Also in Movie Mix
No War for Old Men
Are We Headed for a Sci-Fi Dystopia?
Hollywood is Watching You
Miss Guinevere Pettigrew isn't having a very good day. She's been fired from her latest job, she can't get another, and she's lost everything she owns. What's a good woman to do when she's down on her luck, except impersonate London's finest social secretary and ascend into the stratosphere of society?
Such is the premise of Miss Pettigrew Lives for a Day, a small, polished gem of a film starring Frances McDormand as the titular lady. When Miss Pettigrew finds herself in the employ of an up-and-coming actress, by the highly unlikely name of Delysia LaFosse, her life is quickly turned upside. One moment, she's down and out, the next, she rousting a naked young man from bed and smoking a stogie. Miss Pettigrew, however, is nothing if not adaptable, and like any woman of good sense, she immediately begins to sort out the mess that is Delysia's madcap life.
The story (based on the novel by Winifred Watson) is set in pre-Blitz London. It's life before the war, and while the nation girds for conflict, its young creatures are busily ungirding and hopping wildly from bed to bed.
Amy Adams fizzes
The most frantic of these dazzling young ladies is Miss Lafosse (played by the effervescent Amy Adams -- someone please bottle this woman: she's like human ginger ale). Delysia has three boyfriends, and thus three choices for her future. Each man potentially represents a different possibility: there's Nicky the cad, who owns the club where Delysia sings; Phil Goldman, the young and extremely wealthy producer; and the piano player, the delectable Michael, who has a heart of gold and not a penny to his name.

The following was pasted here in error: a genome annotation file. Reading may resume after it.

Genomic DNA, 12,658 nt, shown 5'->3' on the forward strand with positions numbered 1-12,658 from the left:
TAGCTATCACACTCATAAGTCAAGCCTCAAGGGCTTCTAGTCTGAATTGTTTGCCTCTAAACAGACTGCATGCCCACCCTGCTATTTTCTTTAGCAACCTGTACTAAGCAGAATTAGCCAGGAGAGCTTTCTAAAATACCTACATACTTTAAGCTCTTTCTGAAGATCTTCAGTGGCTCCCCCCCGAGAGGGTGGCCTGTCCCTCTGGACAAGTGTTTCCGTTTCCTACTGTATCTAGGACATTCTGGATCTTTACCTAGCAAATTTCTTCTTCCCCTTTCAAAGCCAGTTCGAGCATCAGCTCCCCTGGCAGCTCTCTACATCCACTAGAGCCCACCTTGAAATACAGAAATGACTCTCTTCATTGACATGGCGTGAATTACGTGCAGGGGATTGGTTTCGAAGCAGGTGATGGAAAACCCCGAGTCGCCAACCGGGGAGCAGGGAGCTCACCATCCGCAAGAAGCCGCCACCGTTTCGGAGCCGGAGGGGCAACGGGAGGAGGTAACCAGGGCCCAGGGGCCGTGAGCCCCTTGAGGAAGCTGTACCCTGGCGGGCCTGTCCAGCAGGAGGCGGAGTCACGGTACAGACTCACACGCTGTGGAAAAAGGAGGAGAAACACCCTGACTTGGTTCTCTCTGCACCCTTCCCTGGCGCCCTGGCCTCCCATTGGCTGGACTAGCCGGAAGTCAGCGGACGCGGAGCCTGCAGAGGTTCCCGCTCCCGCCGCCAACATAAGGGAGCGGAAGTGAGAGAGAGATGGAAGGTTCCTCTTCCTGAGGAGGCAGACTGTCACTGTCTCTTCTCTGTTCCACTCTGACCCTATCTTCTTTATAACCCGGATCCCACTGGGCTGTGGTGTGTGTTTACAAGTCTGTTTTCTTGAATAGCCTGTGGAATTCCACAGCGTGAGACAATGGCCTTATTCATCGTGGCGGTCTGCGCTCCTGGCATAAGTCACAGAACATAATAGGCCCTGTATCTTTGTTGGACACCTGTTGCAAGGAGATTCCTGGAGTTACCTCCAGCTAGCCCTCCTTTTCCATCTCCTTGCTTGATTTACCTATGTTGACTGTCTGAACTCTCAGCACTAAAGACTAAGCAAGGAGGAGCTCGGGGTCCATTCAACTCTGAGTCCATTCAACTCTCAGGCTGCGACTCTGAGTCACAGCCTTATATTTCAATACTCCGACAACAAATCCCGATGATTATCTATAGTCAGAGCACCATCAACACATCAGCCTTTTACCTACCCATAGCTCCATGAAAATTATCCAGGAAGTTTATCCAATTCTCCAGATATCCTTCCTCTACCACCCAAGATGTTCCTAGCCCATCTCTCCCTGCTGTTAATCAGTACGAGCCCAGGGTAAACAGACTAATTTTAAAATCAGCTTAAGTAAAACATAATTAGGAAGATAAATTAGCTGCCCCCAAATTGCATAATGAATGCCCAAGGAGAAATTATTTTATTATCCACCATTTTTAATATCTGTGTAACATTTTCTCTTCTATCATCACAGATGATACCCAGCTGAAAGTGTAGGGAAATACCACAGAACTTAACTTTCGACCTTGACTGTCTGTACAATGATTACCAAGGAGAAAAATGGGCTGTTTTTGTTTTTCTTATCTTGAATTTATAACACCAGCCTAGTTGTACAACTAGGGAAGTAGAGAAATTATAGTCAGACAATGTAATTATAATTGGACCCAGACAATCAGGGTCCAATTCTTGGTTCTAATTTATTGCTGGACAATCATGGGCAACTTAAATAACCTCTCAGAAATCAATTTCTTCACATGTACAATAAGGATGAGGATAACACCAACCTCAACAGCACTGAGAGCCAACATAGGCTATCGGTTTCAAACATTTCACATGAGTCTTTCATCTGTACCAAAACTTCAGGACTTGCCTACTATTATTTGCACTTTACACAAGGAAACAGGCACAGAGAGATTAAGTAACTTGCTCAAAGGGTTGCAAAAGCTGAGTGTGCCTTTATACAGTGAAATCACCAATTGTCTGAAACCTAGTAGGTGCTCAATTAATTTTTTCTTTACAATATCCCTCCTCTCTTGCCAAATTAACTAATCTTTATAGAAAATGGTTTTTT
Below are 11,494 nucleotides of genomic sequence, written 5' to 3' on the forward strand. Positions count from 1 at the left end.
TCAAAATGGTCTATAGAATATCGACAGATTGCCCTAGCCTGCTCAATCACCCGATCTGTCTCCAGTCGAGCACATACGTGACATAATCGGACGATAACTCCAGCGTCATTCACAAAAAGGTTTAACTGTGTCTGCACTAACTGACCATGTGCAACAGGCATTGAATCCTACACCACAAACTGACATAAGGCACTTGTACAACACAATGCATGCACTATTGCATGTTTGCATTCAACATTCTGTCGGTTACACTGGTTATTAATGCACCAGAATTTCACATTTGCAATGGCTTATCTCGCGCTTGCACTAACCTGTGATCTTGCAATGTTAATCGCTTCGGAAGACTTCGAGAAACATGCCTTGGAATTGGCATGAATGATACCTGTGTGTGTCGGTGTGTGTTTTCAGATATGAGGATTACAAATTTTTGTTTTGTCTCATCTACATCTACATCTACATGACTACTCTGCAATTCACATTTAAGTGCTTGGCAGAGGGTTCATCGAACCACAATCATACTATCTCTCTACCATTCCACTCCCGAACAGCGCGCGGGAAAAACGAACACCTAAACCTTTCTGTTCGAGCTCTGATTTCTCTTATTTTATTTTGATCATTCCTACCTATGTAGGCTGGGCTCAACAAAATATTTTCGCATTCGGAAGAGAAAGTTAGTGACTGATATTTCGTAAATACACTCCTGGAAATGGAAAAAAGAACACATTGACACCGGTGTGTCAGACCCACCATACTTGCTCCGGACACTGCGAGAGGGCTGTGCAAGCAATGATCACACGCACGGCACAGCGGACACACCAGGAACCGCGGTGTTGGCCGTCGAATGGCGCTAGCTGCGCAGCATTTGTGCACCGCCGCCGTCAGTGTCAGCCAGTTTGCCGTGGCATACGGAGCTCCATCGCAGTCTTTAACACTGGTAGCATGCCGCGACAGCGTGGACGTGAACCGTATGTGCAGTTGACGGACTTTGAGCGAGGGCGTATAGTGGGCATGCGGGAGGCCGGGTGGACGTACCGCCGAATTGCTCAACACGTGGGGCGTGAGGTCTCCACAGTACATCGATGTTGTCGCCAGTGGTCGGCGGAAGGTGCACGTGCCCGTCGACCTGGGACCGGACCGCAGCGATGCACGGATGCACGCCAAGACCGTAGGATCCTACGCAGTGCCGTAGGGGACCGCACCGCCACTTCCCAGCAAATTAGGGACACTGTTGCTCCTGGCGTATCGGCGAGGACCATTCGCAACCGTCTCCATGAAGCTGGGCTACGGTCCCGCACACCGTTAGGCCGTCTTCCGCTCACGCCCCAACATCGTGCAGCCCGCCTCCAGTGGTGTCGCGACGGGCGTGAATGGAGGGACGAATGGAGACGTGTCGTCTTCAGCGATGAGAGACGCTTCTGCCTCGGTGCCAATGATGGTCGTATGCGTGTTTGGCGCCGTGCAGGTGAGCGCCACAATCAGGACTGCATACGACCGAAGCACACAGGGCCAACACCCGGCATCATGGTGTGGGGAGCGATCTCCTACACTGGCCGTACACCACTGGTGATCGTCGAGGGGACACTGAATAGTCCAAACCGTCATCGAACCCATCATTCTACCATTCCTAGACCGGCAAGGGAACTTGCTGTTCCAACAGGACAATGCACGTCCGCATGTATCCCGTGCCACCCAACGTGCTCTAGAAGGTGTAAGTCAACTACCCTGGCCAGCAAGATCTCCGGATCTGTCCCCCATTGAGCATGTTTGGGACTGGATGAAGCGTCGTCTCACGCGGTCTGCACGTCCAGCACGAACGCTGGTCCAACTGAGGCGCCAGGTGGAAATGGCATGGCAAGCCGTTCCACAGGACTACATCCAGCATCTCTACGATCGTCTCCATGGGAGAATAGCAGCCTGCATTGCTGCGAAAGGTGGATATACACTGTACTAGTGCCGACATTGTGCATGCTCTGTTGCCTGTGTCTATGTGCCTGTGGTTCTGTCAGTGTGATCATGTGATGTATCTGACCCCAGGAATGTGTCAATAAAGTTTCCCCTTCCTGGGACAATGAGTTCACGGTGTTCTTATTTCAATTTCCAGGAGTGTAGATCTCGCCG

While Delysia juggles her men, and plans her future, which variously includes stardom, money and lots of pretty underwear, Miss Pettigrew is undergoing her own transformation, rediscovering the pleasures of life. Some of the most keen of these are embodied in the fine figure of Joe Blumstein (the wonderful Ciarán Hinds), a designer of women's lacy under things, who is possessed of an especially sharp eye for feminine quality.
No one is actually who they're pretending to be, whether it's Delysia, whose real name is Sarah Grub; Joe Blumstein, who actually started out designing men's socks; or Miss Pettigrew herself, the daughter of a clergyman, who has been reduced to eating in soup kitchens. The fun comes from watching people get what they deserve, almost in spite of themselves.
An obvious homage to the great screwballs of the past, films in which women were zany, mad things, and men were sticks in the mud, Miss Pettigrew packs a surprising amount of heart into a silk charmeuse, marabou puff of a story. Art-directed to within an inch of its life, there is steel inside this frothy confection. Frances McDormand provides the iron spine of the film, but she has competition in the form of Amy Adams, who flings herself into the role of Delysia, like a whirling dervish of lust, ambition and grit all sealed up in a beribboned silk package.
Ms. Adams, who graced the abomination that was Enchanted, brings some of the same fairytale glitter with her, but there is a brittle, trembling core beneath all her flutter and helium voice antics. It might look like an old fashioned fairytale, but it's more of the Grimm Brothers variety than the Disney version. It is also, that most rare of things, a film in which female friendship is depicted with warmth and heart.